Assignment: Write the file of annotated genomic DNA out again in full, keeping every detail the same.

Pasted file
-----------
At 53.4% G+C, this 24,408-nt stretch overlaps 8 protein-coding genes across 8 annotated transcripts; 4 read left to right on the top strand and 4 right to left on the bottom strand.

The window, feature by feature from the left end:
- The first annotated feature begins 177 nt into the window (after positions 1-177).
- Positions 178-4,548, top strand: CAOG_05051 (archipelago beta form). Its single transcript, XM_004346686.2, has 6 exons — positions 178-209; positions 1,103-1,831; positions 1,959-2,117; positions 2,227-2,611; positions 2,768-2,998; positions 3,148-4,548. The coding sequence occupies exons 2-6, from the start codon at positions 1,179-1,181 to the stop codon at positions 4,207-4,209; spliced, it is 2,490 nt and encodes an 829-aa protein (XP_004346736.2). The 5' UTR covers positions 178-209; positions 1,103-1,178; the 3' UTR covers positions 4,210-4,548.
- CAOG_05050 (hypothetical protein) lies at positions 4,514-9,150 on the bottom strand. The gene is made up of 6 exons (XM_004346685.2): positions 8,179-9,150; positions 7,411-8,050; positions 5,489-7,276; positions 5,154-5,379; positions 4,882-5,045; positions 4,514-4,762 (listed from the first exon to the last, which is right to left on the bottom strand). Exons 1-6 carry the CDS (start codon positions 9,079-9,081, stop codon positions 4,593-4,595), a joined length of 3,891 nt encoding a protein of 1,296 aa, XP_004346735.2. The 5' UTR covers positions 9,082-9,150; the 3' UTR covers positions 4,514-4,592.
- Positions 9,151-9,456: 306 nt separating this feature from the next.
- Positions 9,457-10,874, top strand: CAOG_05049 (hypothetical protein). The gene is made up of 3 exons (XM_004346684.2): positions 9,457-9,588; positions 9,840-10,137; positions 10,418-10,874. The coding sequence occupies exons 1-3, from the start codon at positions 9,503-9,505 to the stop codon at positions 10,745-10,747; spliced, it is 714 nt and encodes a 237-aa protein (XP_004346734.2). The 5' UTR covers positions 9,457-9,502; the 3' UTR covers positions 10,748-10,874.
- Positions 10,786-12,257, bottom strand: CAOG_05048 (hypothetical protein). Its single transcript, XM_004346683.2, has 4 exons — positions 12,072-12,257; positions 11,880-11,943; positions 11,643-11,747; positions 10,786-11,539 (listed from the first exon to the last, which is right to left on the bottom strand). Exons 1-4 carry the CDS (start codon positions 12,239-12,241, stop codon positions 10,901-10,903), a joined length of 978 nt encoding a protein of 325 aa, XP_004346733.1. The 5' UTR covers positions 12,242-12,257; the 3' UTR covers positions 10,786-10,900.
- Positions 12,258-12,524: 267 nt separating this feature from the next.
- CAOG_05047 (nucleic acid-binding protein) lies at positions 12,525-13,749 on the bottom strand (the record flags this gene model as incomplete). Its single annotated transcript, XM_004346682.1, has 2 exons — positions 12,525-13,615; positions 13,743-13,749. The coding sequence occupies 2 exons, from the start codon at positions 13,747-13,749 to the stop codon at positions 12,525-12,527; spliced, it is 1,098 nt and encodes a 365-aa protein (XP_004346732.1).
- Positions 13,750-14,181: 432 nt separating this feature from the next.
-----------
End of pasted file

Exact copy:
At 53.4% G+C, this 24,408-nt stretch overlaps 8 protein-coding genes across 8 annotated transcripts; 4 read left to right on the top strand and 4 right to left on the bottom strand.

The window, feature by feature from the left end:
- The first annotated feature begins 177 nt into the window (after positions 1-177).
- Positions 178-4,548, top strand: CAOG_05051 (archipelago beta form). Its single transcript, XM_004346686.2, has 6 exons — positions 178-209; positions 1,103-1,831; positions 1,959-2,117; positions 2,227-2,611; positions 2,768-2,998; positions 3,148-4,548. The coding sequence occupies exons 2-6, from the start codon at positions 1,179-1,181 to the stop codon at positions 4,207-4,209; spliced, it is 2,490 nt and encodes an 829-aa protein (XP_004346736.2). The 5' UTR covers positions 178-209; positions 1,103-1,178; the 3' UTR covers positions 4,210-4,548.
- CAOG_05050 (hypothetical protein) lies at positions 4,514-9,150 on the bottom strand. The gene is made up of 6 exons (XM_004346685.2): positions 8,179-9,150; positions 7,411-8,050; positions 5,489-7,276; positions 5,154-5,379; positions 4,882-5,045; positions 4,514-4,762 (listed from the first exon to the last, which is right to left on the bottom strand). Exons 1-6 carry the CDS (start codon positions 9,079-9,081, stop codon positions 4,593-4,595), a joined length of 3,891 nt encoding a protein of 1,296 aa, XP_004346735.2. The 5' UTR covers positions 9,082-9,150; the 3' UTR covers positions 4,514-4,592.
- Positions 9,151-9,456: 306 nt separating this feature from the next.
- Positions 9,457-10,874, top strand: CAOG_05049 (hypothetical protein). The gene is made up of 3 exons (XM_004346684.2): positions 9,457-9,588; positions 9,840-10,137; positions 10,418-10,874. The coding sequence occupies exons 1-3, from the start codon at positions 9,503-9,505 to the stop codon at positions 10,745-10,747; spliced, it is 714 nt and encodes a 237-aa protein (XP_004346734.2). The 5' UTR covers positions 9,457-9,502; the 3' UTR covers positions 10,748-10,874.
- Positions 10,786-12,257, bottom strand: CAOG_05048 (hypothetical protein). Its single transcript, XM_004346683.2, has 4 exons — positions 12,072-12,257; positions 11,880-11,943; positions 11,643-11,747; positions 10,786-11,539 (listed from the first exon to the last, which is right to left on the bottom strand). Exons 1-4 carry the CDS (start codon positions 12,239-12,241, stop codon positions 10,901-10,903), a joined length of 978 nt encoding a protein of 325 aa, XP_004346733.1. The 5' UTR covers positions 12,242-12,257; the 3' UTR covers positions 10,786-10,900.
- Positions 12,258-12,524: 267 nt separating this feature from the next.
- CAOG_05047 (nucleic acid-binding protein) lies at positions 12,525-13,749 on the bottom strand (the record flags this gene model as incomplete). Its single annotated transcript, XM_004346682.1, has 2 exons — positions 12,525-13,615; positions 13,743-13,749. The coding sequence occupies 2 exons, from the start codon at positions 13,747-13,749 to the stop codon at positions 12,525-12,527; spliced, it is 1,098 nt and encodes a 365-aa protein (XP_004346732.1).
- Positions 13,750-14,181: 432 nt separating this feature from the next.